The Coastal Risk Australia website has been developed to help communicate the risks of coastal flooding associated with sea level rise and storm surge. There is robust evidence that sea levels have risen as a result of climate change based on observations from tide gauges, paleo indicators and satellite measurements. The Intergovernmental Panel on Climate Change (IPCC) Fifth Assessment Report found that over the last century global average sea level rose by 1.7 [1.5 to 1.9] mm per year. In recent years (between 1993 and 2010) this rate has increased to 3.2 [2.8 to 3.6] mm per year. The IPCC report finds that the rate of sea level rise over the last century is unusually high in the context of the last 2,000 years.
Australia is a coastal society, 85 per cent of the population lives in the coastal region and it is of high economic, social and environmental value to the nation. Nearly 39,000 residential properties are located within 110 metres of soft, erodible shorelines. Exposure will increase as Australia’s population grows.
The impacts of sea level rise will be experienced mainly through its effect on extreme sea level events such as high tides and storm surges. Rising sea levels will increase the frequency or likelihood of extreme sea level events and resultant flooding.
Want to know what the Australian coastline may look like in 2100? This BETA version of Coastal Risk Australia (CRA) has been opened for public consultation to show you what the Australian coast may look like in 2100. It is an interactive map tool designed to communicate coastal inundation associated with sea level rise to the year 2100. Using Google Earth Engine technology, CRA allows you to investigate the extent of coastal inundation using the latest 3D models of the Australian coastline. Data have been captured using airborne LiDAR technology to create detailed digital elevation models (DEMs), which are then combined with ‘bucket-fill’ inundation modelling to create the map-based visualisations.
How It Works
Inundation = Sea Level Rise Scenarios (Low, Medium and High) + High Tide + Water-Land (MSL-AHD) Offset
The inundation height for each area is computed using the above calculation. The default high tide level for each area is computed using the mean value of the virtual tide gauges hidden within the default view. To read more on the virtual tide gauges check the Guide, or to see them click on the tide gauges under the Layers panel.
Sea Level Rise Scenarios
CRA allows users to investigate projected 2100 sea level rise scenarios for their locality. These scenarios are based on findings from the Intergovernmental Panel on Climate Change (IPCC) Fifth Assessment Report, and are expressed in terms of Representative Concentration Pathways (RCPs). The RCPs have become a standard way for discussing future emission scenarios.
Below are three sea level rise scenarios which have been used in CRA. The values below have been obtained from the IPCC Fifth Assessment Report, Climate Change 2013: The Physical Science Basis, Chapter 13 Sea Level Rise, Table 13.5 Median Values and Likely Ranges for Projections of Global Mean Sea Level Rise.
The low scenario considers sea-level rise in the context of a global agreement which would bring about dramatic reductions in global emissions. This low scenario, termed RCP 2.6, has a median sea level rise of 0.44 metres by 2100.
The medium scenario considers sea-level rise where global emissions stabilise after 2100. This medium scenario aligns approximately to RCP 4.5 and RCP 6.0, which have median sea level rises of 0.53 metres and 0.55 metres respectively by 2100. In CRA we have combined these scenarios for simplicity, and used the mean value of 0.54 metres.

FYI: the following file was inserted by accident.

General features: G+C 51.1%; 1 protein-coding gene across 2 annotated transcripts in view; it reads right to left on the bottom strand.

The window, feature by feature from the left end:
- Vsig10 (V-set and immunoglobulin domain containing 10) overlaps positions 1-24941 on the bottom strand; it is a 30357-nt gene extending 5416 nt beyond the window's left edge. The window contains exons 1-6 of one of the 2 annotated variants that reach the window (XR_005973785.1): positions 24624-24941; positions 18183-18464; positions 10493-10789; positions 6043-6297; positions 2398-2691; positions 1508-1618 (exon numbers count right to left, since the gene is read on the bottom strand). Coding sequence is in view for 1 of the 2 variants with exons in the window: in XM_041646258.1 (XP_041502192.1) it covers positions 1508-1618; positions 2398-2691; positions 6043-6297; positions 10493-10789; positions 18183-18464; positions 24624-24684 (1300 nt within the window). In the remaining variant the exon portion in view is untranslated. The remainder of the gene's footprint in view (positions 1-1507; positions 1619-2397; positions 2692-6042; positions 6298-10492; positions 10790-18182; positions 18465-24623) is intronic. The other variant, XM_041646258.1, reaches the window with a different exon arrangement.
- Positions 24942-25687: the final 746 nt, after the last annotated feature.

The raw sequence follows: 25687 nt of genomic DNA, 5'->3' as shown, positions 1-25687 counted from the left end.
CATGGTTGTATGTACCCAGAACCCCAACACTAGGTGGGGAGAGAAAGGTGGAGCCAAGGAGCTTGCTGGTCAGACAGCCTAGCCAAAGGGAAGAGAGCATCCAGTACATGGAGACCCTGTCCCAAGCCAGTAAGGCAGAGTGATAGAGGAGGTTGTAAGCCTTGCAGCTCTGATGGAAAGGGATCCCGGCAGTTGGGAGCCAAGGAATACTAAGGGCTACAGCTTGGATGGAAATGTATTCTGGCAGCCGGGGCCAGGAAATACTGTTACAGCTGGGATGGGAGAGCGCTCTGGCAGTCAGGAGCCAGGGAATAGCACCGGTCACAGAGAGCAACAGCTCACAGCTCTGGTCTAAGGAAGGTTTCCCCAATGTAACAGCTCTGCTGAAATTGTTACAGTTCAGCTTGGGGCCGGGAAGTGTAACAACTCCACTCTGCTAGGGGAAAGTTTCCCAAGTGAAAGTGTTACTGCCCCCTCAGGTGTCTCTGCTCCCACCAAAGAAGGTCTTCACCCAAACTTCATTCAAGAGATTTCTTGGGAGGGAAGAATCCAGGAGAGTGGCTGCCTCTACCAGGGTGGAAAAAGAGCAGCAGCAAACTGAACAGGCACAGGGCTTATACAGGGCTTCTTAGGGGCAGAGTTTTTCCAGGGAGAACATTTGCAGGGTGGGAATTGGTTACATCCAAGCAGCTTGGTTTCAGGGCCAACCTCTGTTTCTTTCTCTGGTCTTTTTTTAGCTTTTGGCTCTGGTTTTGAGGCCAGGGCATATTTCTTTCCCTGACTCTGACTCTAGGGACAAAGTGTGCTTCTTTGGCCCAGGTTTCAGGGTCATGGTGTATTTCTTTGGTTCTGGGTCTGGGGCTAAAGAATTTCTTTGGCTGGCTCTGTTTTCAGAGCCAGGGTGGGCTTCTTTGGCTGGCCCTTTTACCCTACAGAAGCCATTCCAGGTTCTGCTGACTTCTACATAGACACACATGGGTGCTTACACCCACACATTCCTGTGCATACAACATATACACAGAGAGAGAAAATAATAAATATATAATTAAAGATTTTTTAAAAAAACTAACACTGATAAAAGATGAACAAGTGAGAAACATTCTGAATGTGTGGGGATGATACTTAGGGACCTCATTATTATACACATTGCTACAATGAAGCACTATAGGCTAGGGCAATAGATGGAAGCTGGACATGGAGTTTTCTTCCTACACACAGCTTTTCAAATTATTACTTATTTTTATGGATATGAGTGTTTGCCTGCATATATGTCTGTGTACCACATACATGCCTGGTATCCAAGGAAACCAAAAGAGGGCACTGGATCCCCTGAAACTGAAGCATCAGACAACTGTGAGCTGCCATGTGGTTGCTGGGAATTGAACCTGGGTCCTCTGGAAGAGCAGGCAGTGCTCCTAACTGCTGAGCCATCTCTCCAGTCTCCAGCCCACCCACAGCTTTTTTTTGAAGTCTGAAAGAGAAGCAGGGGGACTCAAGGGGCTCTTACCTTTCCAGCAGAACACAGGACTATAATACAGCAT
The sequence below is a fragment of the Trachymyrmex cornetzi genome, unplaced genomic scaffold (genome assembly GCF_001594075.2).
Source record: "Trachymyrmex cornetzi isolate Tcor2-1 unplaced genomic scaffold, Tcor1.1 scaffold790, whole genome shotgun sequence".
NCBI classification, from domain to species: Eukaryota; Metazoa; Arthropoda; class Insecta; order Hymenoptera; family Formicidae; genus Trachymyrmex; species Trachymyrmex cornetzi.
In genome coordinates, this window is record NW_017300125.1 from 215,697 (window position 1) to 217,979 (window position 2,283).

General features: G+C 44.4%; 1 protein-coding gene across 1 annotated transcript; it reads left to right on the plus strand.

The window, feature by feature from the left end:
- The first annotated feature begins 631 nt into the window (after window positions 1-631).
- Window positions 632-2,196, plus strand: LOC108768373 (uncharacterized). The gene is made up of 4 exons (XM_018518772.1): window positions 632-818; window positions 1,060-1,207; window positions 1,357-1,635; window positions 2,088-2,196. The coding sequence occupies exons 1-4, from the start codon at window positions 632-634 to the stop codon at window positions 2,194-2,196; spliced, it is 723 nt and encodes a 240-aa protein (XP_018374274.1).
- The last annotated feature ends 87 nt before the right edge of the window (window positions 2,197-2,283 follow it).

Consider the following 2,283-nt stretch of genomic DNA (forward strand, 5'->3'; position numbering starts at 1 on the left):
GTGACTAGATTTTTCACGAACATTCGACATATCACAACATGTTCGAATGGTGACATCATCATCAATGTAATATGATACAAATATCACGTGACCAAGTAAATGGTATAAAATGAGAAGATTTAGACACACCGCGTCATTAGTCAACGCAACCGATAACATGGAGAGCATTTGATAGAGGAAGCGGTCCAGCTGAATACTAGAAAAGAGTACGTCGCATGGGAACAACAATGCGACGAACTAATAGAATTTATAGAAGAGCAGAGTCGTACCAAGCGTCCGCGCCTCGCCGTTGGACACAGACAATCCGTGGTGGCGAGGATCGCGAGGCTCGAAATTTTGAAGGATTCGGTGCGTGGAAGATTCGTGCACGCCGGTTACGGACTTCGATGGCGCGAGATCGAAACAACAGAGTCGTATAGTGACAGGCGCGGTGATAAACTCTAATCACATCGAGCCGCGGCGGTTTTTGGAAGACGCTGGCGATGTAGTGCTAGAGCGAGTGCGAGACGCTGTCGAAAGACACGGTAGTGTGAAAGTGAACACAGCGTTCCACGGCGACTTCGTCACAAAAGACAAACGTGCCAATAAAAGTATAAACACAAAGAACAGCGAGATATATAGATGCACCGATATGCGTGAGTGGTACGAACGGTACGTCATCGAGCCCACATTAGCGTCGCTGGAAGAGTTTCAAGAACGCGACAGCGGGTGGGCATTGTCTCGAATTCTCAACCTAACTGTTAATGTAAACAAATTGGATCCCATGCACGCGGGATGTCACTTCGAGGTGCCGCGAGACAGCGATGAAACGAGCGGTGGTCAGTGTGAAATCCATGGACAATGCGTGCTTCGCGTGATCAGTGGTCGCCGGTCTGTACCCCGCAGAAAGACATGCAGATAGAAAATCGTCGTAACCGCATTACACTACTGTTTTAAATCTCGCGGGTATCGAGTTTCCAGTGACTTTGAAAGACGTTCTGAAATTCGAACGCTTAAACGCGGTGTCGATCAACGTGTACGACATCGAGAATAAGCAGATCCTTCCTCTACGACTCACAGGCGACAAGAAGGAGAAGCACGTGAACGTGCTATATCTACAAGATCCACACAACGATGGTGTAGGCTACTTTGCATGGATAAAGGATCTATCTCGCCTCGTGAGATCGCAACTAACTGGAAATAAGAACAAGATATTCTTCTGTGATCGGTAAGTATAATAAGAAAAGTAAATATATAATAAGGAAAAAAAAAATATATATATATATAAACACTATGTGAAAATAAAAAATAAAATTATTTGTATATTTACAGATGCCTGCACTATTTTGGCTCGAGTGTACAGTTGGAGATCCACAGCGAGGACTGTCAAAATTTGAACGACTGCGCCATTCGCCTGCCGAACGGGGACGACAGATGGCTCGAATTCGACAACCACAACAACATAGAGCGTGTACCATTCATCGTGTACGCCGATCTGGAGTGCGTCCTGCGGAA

The high scenario is in line with recent global emissions and observations of sea-level rise. This high scenario aligns to RCP 8.5, which has a median sea level rise of 0.74 metres by 2100.
Tides, Tide Gauges and Virtual Tide Gauges
People overwhelming want to know whether the tide will affect them. This means that a high tide needs to be used in addition to the sea level rise scenario to give an estimate of the of inundation extent. So in addition to the sea level rise scenarios, CRA uses a network of “virtual tide gauges” which provide estimates for the heights of high tide along the Australian coast.
The technical level for the high tide used in CRA is the highest astronomical tides (HAT). The HAT values along the Australian coast have been computed from the CANUTE tide model relative to mean sea level. The CANUTE model has been developed by the Antarctic Climate and Ecosystems Cooperative Research Centre (ACE CRC) and provides estimates for 12,000 ‘virtual tide gauges’ spaced approximately every 2.5km around the coast.
Aligning the Tides to the DEMs
Whilst the tide is modelled relative to mean sea level (MSL), the DEMs are modelled relative to the Australian height datum (AHD). AHD was established using MSL values for 1966-1968 for 30 tide gauges around the coast of Australia. Since the establishment of AHD MSL has increased by approximately 3-4cm around the Australian coast. Whilst there is variation locally around the coast, a national average has been added into the scenarios to account for this historical increase.
Digital Elevation Models (DEMs)
The DEMs are 3D models of the land which are used to compute the low-lying areas susceptible to inundation. The DEMs have been mapped in great detail using airborne LiDAR technology. The DEMs used in CRA have a resolution of 5m, or in other words, a height value for every 5m along the Australian coast. To get access to the Australian Coastal DEM or find out more about LiDAR technology go to Further Information under the Useful Links on CRA.